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Prince Harry: Mirror publisher phone hacking trial explained

Prince Harry: Mirror publisher phone hacking trial explained

A High Court trial in which Prince Harry will give evidence against a newspaper publisher is under way.

The long-awaited case alleges that the publisher of the Mirror illegally gathered information on the Duke of Sussex and a number of other celebrities to generate stories.


What is this case about?


The High Court is hearing a seven-week long trial into allegations from Prince Harry and others that their phones were hacked by journalists from Mirror Group Newspapers (MGN).

The Duke of Sussex will give evidence in person in June - meaning he will be the first senior member of the Royal Family in modern times to appear in court and be cross-examined.


What do the claimants mean when they allege phone hacking?


The allegations concern stories dating back, in some instances, more than 20 years.

The claimants [those who believe their phones were hacked] allege that journalists from the Daily Mirror, Sunday Mirror and The People newspapers obtained private and confidential information about their lives through a variety of illegal means.

They believe that journalists exploited a (now-closed) gap in the security of mobile phones which allowed them to access the voicemail of their targets. By listening to messages left by friends and family, they were able to find out about the lives of the people they wanted to write about.

Journalists also allegedly used private investigators to trick others into handing over confidential information about the targets - everything from financial details to medical information.

For example, Prince Harry says there is evidence that reporters and photographers used a variety of techniques to follow the movements of his former girlfriend Chelsy Davy.

The claimants say there was no justifiable public interest in their targeting - it was simply "wrongdoing for cynical commercial reasons".


Aside from Prince Harry, who else is involved in the case?


Alongside the Duke of Sussex, allegations from three other claimants are being tested: Coronation Street actor Michael Le Vell (real name Michael Turner), Nikki Sanderson; and Fiona Wightman, the ex-wife of the comedian Paul Whitehouse.

The four cases were chosen by the trial judge to help the court set the level of damages Mirror Group Newspapers should pay if the claimants win.

The High Court would then consider other cases from celebrities including the former Girls Aloud singer Cheryl, the estate of George Michael, actor Ricky Tomlinson and former Arsenal and England footballer Ian Wright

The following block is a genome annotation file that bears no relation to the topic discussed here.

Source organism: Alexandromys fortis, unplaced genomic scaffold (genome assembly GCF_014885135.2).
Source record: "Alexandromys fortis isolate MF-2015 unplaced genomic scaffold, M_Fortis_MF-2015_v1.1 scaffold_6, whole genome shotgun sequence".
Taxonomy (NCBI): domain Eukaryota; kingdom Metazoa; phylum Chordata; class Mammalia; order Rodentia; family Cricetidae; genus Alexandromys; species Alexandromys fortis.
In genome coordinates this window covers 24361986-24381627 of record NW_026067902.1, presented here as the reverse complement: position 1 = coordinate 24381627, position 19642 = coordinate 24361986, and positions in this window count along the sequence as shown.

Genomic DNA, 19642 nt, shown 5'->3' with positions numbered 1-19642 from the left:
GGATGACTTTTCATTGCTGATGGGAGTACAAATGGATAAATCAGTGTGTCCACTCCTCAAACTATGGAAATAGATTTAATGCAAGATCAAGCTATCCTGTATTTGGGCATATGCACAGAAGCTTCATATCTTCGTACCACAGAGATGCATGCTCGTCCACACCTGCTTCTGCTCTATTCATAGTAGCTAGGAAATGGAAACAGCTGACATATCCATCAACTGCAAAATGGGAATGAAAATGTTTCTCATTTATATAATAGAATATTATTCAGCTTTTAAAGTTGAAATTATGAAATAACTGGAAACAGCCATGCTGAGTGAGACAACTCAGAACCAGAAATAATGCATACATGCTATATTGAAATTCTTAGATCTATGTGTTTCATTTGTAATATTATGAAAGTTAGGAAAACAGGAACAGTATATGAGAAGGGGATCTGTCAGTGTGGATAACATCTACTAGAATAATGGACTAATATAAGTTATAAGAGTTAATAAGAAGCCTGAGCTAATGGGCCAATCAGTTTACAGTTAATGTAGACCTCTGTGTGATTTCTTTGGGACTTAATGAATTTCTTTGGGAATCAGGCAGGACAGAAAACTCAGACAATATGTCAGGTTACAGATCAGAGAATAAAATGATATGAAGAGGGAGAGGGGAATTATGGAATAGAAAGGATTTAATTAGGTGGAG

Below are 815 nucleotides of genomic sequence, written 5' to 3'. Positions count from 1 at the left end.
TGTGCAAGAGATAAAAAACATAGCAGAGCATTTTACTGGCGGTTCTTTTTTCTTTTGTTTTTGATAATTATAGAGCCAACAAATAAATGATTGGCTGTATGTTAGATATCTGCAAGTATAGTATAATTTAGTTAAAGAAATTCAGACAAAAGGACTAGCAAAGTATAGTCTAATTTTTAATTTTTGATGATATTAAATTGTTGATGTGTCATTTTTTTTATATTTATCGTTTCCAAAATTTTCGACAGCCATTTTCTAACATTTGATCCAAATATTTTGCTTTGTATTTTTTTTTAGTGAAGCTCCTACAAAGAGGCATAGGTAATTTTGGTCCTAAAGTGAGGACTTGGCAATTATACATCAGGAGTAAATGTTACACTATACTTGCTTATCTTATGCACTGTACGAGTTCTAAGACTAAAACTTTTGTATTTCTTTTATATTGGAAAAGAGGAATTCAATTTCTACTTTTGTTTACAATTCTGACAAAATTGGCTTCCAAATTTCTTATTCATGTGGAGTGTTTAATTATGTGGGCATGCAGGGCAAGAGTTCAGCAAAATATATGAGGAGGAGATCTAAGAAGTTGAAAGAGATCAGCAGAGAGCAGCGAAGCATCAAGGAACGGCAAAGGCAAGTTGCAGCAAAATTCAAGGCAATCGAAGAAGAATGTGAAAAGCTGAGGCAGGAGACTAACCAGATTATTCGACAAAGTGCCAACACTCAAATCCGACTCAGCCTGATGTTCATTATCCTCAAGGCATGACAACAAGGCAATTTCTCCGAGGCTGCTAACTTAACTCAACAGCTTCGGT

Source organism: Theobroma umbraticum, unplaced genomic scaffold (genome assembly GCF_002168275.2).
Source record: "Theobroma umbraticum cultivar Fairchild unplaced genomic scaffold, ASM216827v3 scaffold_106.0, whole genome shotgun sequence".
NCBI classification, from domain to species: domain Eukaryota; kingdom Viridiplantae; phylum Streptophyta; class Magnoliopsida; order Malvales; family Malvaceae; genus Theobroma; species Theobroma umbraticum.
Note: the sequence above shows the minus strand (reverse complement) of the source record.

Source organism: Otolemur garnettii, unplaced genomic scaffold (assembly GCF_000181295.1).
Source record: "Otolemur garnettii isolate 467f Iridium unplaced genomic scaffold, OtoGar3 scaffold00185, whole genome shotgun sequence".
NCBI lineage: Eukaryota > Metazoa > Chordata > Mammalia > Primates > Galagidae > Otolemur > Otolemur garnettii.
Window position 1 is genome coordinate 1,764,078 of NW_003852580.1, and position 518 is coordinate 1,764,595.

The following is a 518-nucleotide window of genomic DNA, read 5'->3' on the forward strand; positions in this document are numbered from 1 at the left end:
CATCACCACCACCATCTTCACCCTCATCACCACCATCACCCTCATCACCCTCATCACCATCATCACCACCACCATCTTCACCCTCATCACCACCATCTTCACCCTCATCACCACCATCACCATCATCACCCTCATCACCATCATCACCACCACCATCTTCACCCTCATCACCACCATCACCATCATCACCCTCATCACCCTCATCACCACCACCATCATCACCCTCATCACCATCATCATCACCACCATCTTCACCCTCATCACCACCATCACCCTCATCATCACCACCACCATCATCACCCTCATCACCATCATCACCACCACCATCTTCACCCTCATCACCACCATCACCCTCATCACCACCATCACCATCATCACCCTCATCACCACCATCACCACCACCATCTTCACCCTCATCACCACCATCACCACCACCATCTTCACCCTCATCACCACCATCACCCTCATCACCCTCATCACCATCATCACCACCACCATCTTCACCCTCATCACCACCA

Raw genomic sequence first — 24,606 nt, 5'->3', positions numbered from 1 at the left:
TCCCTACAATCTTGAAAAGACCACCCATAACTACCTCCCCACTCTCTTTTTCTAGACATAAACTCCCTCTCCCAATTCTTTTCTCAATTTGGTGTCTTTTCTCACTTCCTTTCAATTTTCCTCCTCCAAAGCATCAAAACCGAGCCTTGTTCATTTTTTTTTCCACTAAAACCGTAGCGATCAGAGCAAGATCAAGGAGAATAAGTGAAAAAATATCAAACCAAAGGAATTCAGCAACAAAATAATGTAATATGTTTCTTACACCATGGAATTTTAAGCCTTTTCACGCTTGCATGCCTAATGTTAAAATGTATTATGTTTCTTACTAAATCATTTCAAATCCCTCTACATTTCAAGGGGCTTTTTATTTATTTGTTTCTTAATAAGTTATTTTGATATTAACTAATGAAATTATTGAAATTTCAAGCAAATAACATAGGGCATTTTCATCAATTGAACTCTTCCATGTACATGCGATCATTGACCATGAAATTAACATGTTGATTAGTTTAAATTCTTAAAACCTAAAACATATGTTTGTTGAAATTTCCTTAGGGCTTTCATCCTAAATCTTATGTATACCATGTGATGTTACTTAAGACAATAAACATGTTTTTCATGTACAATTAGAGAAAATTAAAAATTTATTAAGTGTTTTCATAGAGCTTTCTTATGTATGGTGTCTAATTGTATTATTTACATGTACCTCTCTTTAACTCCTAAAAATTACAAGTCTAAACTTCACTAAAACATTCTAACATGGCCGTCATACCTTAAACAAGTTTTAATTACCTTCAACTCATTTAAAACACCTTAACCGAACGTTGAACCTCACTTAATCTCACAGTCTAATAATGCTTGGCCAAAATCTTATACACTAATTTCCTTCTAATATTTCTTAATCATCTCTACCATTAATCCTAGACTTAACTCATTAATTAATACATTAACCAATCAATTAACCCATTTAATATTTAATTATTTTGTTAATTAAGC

What's the evidence ?


At the heart of the trial will be 207 newspaper stories published between 1991 and 2011.

Some 140 of them, dating from 1996 to 2010, were about Prince Harry.

Former Daily Mirror editor Piers Morgan has repeatedly denied involvement in illegal phone hacking


The claimants argue senior executives must have known about unlawful information gathering behind these stories and failed to stop it.

One of the key allegations in the case is that the TV presenter Piers Morgan, editor of the Daily Mirror between 1995 and 2004, knew of illegal activity.

The Duke of Sussex's lawyers want the court to consider a series of incidents which they say are evidence that Mr Morgan not only knew about hacking but told others too.

Mr Morgan has repeatedly denied involvement in illegal phone hacking - but this is the first time that a court will have been asked to rule on allegations about what he knew.


What has MGN said?


Mirror Group Newspapers has previously admitted that phone hacking took place.

In 2015, following allegations made by former Coronation Street actress Shobna Gulati, Mirror Group Newspapers admitted journalists had regularly used unlawful techniques and paid investigators to obtain private information. It issued a public apology.

Mirror Group Newspapers has settled hundreds of claims - the 2015 case saw it pay out £1.25m in damages to eight victims. MGN has set aside £28m to deal with hacking allegations.

However, the company insists the blame cannot be pinned on executives because it says the unlawful activity was deliberately concealed by the journalists.


Weren't hacking allegations settled years ago?


Yes and no. There have been more than 1,000 claims against the owners of The Sun and long-closed News of the World (NOTW), owned by the Rupert Murdoch empire. Some NOTW journalists were jailed in relation to unlawful intrusion.

In 2012, the separate Leveson Inquiry revealed widespread allegations of wrongdoing in the tabloid press - but that investigation was not set up to deal with damages - and so a huge number of cases have rumbled on for more than a decade.

In the coming weeks, the claimants will allege that Mirror Group misled the Leveson Inquiry - something it denies.


Who else is Prince Harry taking action against?


The duke is suing News Group Newspapers (NGN), publisher of The Sun for alleged hacking. Its lawyers are trying to have the case thrown out by arguing that Prince Harry has run out of time to bring it to court. The paper's owners have long admitted hacking took place at the News of the World - but never conceded it happened at The Sun.

Separately, the duke is one of seven people who allege unlawful intrusion by the Daily Mail and Mail on Sunday. The newspaper group vehemently denies that allegation.

The future of these cases will be decided later this year.

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